Skip to content

21 Years of Guantanamo Bay

How one of the world’s most inhumane prison proliferates Islamophobia

This January marks the 21st anniversary of the founding of Guantanamo Bay detention camp, an American military prison located within the Guantanamo Bay Naval Base in Cuba. The prison was intended as a permanent facility to consolidate and detain suspected al-Qaeda and Taliban terrorists. Guantanamo Bay is globally known for its gross human rights violations, including the systematic use of torture, or what is euphemistically termed “enhanced interrogation techniques.” Over the course of 21 years, every American president (Bush, Obama, Trump, and Biden) has either refused or been unable to close the prison. While Guantanamo Bay is principally recognized as an institution of unrelenting human rights violations, the prison facility has also served as an instrument for emboldening Islamophobia within the US. Initially built following the terrorist attacks on September 11, 2001, the camp has been used over the past 21 years to propagate the threat of terrorism and the “othering” of Muslim people. All of the 780 prisoners that have been held at Guantanamo Bay have been Muslim, and the discourse surrounding the necessity of possessing such a prison reinforces Islamophobic narratives deeply entrenched in the “War on Terror.” 

An us-versus-them narrative ran deep within the Bush administration’s opposition toward two Muslim-majority countries – Iran and Iraq – that were members of the so-called “Axis of Evil.”  Bush famously referred to the War on Terror as a “crusade,” framing it as a conflict between everyday Christians and Muslims as much as conflict between the US and a small number of terrorists. Characteristics like “civilized” and values like “freedom” and “liberty” were attributed to the US, while terrorist organizations were thought to maniacally wish to “impose the darkness of tyranny and terror upon the entire world.” 

Guantanamo Bay functions to house Muslim militants and suspected terrorists captured by US forces in Afghanistan, Iraq, and other countries. While the naval base is under US control, it is technically American territory that the country rents from the Cuban government. Its murky legal status means that individuals held there are not entitled to certain rights guaranteed under US law, including the right to a fair and speedy trial. Typical human rights values that are championed by the US – freedom from torture, the right to due process, the presumption of innocence – are disregarded in relation to terrorist suspects.

The creation of Guantanamo Bay heightened, and continues to perpetuate, Islamophobia in the US. While campaigning in 2016, Donald Trump vowed to keep the prison open and “load it up with some bad dudes.” Trump’s views on Guantanamo Bay are inextricably linked to his overt bigotry toward Muslim immigrants and his beliefs on terrorism that link religion to acts of terror. Similar to how Guantanamo Bay was an avenue for the Bush administration to convey its warmongering and muscular opposition to al-Qaeda and the Taliban, the prison for Trump was also a tool that further allowed him to spread his unconcealed Islamophobia. Yet, the prison has and still does receive support from Democrats as well, demonstrating that Islamophobic and xenophobic ideologies cross party lines. While Obama attempted to close the prison by executive order in 2009, Senate opposition from Republicans and Democrats alike failed to finance the closure. Even today, despite Biden’s promise to close the prison, 35 men remain imprisoned at Guantanamo Bay.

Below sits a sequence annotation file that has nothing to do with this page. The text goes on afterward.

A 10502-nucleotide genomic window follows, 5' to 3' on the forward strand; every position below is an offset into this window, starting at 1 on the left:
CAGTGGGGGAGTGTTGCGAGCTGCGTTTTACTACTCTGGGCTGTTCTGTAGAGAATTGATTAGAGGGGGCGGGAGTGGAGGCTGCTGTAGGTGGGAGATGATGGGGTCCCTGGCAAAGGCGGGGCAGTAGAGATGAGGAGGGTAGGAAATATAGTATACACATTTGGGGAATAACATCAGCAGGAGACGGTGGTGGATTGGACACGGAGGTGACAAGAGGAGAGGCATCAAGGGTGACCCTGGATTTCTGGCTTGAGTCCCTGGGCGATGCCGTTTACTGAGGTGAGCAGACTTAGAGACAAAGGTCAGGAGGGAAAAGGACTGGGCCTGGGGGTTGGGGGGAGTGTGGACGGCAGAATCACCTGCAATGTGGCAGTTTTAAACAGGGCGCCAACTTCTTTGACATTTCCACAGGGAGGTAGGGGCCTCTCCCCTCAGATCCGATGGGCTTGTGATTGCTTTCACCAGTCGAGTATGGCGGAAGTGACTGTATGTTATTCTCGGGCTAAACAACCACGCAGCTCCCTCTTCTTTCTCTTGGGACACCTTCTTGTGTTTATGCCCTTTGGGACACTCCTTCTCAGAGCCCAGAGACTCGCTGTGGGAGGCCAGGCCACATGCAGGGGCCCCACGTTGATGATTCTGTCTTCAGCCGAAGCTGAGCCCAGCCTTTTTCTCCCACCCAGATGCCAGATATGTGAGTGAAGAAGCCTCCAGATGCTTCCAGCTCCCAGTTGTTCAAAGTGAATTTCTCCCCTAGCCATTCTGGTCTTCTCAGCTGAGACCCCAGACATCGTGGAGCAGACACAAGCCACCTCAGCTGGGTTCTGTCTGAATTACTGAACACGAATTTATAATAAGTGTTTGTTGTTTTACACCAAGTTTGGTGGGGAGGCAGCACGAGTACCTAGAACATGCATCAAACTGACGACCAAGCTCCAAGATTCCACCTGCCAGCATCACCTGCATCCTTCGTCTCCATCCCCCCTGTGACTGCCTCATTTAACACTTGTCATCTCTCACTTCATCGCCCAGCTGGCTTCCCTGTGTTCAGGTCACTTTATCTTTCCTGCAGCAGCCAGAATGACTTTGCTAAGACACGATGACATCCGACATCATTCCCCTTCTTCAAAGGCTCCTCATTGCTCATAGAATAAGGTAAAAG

Guantanamo Bay is an inhumane detention facility that never should have existed. Yet, 35 prisoners – ten of whom are still awaiting trial and three of whom are held indefinitely without trial – remain detained there. Experts from the UN High Commissioner for Human Rights have said that Guantanamo Bay stands as a symbol of the lack of accountability for the practice of torture, with an “unacceptable impunity” granted to those responsible. Further, both the Bush and Trump administrations’ use of Guantanamo Bay show us that there exists reasons in addition to the prison’s human rights violations for the facility to be shut down. The mere existence of Guantanamo Bay arms politicians with a potential tool that may be used to generate Islamophobia.

For our non-Muslim readers, it is important to educate oneself on how Islamophobic political dialogues may develop in the presence of oppressive institutions, in the US and beyond. Support organizations like Reprieve, Close Guantanamo, and Witness Against Torture, which fight to hold the US government responsible for the unlawful detention of the 780 prisoners that have been held at Guantanamo Bay. Add your name to the list of over 41,000 people in favour of shutting down the prison to demonstrate that the state-sponsored removal of human rights will never go unaccounted for. In Canada, anti-Muslim hate exists in laws like Bill 21. You can take action against institutionalized Islamophobia in Canada by, for instance, signing petitions that call on the Quebec government to oppose Bill 21. Support Canadian anti-Islamophobia organizations like the National Council of Canadian Muslims, the Canadian Council of Muslim Women, and McGill Against Bill 21.